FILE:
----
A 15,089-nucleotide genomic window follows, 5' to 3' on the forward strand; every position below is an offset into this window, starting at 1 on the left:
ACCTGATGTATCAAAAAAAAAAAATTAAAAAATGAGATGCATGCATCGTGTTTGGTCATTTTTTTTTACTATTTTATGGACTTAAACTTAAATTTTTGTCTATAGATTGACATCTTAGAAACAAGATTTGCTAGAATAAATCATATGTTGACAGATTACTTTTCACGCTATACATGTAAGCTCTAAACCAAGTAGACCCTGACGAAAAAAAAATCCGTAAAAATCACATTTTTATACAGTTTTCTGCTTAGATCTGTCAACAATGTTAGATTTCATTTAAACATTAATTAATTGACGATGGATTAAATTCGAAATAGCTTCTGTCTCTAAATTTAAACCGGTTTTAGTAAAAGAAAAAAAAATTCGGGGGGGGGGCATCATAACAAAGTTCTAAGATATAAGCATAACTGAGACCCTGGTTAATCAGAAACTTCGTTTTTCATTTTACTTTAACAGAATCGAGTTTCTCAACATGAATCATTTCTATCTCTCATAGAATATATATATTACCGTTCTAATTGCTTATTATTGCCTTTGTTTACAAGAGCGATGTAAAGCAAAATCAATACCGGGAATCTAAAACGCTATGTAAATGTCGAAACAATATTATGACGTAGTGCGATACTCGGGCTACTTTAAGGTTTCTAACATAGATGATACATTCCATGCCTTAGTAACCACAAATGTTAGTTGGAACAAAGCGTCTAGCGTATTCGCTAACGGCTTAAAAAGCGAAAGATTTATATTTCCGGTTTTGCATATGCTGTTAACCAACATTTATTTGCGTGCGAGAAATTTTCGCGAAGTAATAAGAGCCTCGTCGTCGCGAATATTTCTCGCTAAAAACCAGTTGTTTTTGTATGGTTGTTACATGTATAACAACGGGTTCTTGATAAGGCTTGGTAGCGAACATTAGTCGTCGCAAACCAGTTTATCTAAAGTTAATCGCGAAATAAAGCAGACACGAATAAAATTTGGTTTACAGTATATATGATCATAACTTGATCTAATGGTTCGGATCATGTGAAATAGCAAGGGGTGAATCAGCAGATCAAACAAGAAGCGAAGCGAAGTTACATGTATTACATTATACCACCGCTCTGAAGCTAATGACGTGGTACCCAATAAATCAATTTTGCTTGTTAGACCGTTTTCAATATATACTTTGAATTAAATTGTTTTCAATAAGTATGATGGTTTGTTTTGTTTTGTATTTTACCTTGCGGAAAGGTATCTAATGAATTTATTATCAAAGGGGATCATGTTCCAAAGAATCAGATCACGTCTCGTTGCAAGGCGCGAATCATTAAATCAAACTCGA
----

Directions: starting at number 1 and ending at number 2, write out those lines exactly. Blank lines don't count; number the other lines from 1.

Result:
A 15,089-nucleotide genomic window follows, 5' to 3' on the forward strand; every position below is an offset into this window, starting at 1 on the left:
ACCTGATGTATCAAAAAAAAAAAATTAAAAAATGAGATGCATGCATCGTGTTTGGTCATTTTTTTTTACTATTTTATGGACTTAAACTTAAATTTTTGTCTATAGATTGACATCTTAGAAACAAGATTTGCTAGAATAAATCATATGTTGACAGATTACTTTTCACGCTATACATGTAAGCTCTAAACCAAGTAGACCCTGACGAAAAAAAAATCCGTAAAAATCACATTTTTATACAGTTTTCTGCTTAGATCTGTCAACAATGTTAGATTTCATTTAAACATTAATTAATTGACGATGGATTAAATTCGAAATAGCTTCTGTCTCTAAATTTAAACCGGTTTTAGTAAAAGAAAAAAAAATTCGGGGGGGGGGCATCATAACAAAGTTCTAAGATATAAGCATAACTGAGACCCTGGTTAATCAGAAACTTCGTTTTTCATTTTACTTTAACAGAATCGAGTTTCTCAACATGAATCATTTCTATCTCTCATAGAATATATATATTACCGTTCTAATTGCTTATTATTGCCTTTGTTTACAAGAGCGATGTAAAGCAAAATCAATACCGGGAATCTAAAACGCTATGTAAATGTCGAAACAATATTATGACGTAGTGCGATACTCGGGCTACTTTAAGGTTTCTAACATAGATGATACATTCCATGCCTTAGTAACCACAAATGTTAGTTGGAACAAAGCGTCTAGCGTATTCGCTAACGGCTTAAAAAGCGAAAGATTTATATTTCCGGTTTTGCATATGCTGTTAACCAACATTTATTTGCGTGCGAGAAATTTTCGCGAAGTAATAAGAGCCTCGTCGTCGCGAATATTTCTCGCTAAAAACCAGTTGTTTTTGTATGGTTGTTACATGTATAACAACGGGTTCTTGATAAGGCTTGGTAGCGAACATTAGTCGTCGCAAACCAGTTTATCTAAAGTTAATCGCGAAATAAAGCAGACACGAATAAAATTTGGTTTACAGTATATATGATCATAACTTGATCTAATGGTTCGGATCATGTGAAATAGCAAGGGGTGAATCAGCAGATCAAACAAGAAGCGAAGCGAAGTTACATGTATTACATTATACCACCGCTCTGAAGCTAATGACGTGGTACCCAATAAATCAATTTTGCTTGTTAGACCGTTTTCAATATATACTTTGAATTAAATTGTTTTCAATAAGTATGATGGTTTGTTTTGTTTTGTATTTTACCTTGCGGAAAGGTATCTAATGAATTTATTATCAAAGGGGATCATGTTCCAAAGAATCAGATCACGTCTCGTTGCAAGGCGCGAATCATTAAATCAAACTCGA